New York (July 30, 2003) -- The Securities and Exchange Commission’s endorsement of a principles-based approach to accounting standards setting has rekindled discussion in the profession about “principles-based” versus “rules-based” standards.

In its study on the adoption of a principles-based accounting system by the U. S. financial reporting system, which was required under last year’s Sarbanes-Oxley Act, the SEC staff recommended developing accounting standards under a principles-based approach, which it labeled "objectives-oriented."

“A pure rules-based approach has got lot of nitty-gritty rules with some bright lines. There are some advantages to that -- you know where lines are and whether you’re OK,” said former SEC chief accountant Lynn E. Turner, now managing director at financial consulting firm Kroll Zolfo Cooper. “A principles based approach has some advantages as well. People know where they need to be, but there’s not enough guidance to implement it in the same way. If you couple the certifications required under Sarbanes-Oxley with what the SEC has proposed here, you get the best of all worlds, but only if there’s rigorous enforcement.”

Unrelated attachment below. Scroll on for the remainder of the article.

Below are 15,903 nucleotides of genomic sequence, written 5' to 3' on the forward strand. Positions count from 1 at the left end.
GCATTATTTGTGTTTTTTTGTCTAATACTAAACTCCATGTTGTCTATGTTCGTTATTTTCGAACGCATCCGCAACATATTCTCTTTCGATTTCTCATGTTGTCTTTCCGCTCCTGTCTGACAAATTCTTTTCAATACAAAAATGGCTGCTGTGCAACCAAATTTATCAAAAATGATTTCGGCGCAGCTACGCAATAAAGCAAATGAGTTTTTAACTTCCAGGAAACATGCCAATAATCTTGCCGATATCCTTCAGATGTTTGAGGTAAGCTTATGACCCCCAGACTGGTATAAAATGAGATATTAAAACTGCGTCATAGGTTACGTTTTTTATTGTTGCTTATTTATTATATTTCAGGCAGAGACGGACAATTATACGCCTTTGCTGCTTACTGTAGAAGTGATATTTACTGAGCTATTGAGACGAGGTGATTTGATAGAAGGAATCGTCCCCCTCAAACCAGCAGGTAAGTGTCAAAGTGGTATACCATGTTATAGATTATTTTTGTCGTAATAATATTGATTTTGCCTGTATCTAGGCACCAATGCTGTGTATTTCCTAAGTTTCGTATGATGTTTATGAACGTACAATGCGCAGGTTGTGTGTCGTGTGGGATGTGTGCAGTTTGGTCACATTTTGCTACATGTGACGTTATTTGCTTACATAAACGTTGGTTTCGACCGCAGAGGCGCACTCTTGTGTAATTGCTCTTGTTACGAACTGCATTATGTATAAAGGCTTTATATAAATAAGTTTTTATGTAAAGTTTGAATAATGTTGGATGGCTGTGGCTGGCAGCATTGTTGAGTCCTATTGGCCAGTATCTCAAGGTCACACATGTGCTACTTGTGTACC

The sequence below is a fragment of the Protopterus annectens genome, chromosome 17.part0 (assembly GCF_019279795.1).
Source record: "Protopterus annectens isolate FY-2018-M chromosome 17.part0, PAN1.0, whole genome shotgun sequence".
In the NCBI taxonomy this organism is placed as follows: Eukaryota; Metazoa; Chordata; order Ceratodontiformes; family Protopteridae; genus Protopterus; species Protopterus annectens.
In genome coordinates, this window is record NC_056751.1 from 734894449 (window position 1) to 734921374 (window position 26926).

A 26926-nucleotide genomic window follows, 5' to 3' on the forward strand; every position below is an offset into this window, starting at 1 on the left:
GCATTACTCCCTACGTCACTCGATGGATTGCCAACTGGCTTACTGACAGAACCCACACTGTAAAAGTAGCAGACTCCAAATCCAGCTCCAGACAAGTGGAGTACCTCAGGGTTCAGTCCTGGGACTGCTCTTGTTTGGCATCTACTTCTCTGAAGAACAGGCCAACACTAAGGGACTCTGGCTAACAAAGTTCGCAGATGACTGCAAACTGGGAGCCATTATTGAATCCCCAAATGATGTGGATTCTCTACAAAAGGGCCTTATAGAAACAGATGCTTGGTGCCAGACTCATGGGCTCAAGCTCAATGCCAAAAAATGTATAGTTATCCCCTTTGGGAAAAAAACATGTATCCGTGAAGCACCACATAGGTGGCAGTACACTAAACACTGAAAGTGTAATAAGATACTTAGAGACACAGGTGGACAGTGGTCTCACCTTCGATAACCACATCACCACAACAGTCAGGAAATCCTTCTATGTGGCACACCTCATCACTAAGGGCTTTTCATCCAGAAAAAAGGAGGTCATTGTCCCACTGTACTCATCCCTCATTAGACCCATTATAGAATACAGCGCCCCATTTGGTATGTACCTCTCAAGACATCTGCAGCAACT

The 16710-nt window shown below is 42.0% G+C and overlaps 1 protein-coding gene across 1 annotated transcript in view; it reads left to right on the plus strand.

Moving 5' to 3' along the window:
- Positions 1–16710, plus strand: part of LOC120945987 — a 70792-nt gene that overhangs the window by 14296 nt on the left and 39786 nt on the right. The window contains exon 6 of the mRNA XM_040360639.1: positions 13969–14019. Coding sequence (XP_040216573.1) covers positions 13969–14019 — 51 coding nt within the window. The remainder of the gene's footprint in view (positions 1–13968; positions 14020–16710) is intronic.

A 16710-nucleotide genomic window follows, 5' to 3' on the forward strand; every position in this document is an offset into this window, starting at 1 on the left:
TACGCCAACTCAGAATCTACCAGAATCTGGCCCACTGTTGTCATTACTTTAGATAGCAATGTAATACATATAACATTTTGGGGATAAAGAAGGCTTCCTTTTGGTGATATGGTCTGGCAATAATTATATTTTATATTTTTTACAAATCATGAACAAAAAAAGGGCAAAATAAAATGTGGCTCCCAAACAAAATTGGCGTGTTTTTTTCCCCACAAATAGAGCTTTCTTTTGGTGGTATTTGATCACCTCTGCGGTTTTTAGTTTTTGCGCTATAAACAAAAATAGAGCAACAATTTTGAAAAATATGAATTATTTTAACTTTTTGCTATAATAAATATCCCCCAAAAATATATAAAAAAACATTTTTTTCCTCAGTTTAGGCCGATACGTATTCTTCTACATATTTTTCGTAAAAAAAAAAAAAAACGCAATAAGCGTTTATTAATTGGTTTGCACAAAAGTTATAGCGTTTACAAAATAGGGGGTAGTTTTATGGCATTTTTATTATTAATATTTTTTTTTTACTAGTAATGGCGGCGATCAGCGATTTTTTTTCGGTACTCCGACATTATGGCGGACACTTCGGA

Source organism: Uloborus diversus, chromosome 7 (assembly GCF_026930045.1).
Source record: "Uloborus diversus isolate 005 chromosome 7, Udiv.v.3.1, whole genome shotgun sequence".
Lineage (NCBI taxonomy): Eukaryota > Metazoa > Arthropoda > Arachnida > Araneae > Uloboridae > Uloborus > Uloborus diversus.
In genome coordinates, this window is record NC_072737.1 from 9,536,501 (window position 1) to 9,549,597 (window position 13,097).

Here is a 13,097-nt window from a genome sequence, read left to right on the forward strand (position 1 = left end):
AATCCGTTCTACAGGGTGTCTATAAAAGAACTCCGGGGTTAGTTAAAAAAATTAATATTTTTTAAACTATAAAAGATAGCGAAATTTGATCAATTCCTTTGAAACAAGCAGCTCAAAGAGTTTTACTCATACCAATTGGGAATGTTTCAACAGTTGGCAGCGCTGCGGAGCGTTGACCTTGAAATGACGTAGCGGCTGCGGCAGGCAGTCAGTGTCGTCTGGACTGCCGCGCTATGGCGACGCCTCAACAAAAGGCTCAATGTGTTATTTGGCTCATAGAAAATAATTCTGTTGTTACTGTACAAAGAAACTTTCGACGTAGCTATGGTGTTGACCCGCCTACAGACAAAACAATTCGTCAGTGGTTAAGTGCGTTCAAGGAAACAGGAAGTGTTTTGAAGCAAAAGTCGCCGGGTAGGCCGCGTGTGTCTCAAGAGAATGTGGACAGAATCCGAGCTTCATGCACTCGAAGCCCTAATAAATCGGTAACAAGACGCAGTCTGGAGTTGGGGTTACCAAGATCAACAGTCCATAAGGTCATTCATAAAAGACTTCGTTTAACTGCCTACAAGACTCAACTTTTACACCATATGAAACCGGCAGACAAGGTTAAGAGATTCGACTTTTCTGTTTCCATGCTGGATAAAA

Under the approach outlined by the SEC, such standards should:

  • Be based on an improved and consistently applied conceptual framework clearly state the accounting objective of the standard;
  • provide sufficient detail and structure so that the standard can be applied on a consistent basis;
  • minimize the use of exceptions from the standard;
  • and avoid use of percentage tests, or "bright-lines", that allow financial engineers to achieve technical compliance with the standard while evading the intent of the standard.

“The SEC staff are absolutely correct that neither the IASB or the FASB standards are optimal today, and changes are needed,” Turner added. “The changes recommended by the SEC staff will require changes not only to the IASB and FASB, but also the Emerging Issues Task Force.”-- Melissa Klein

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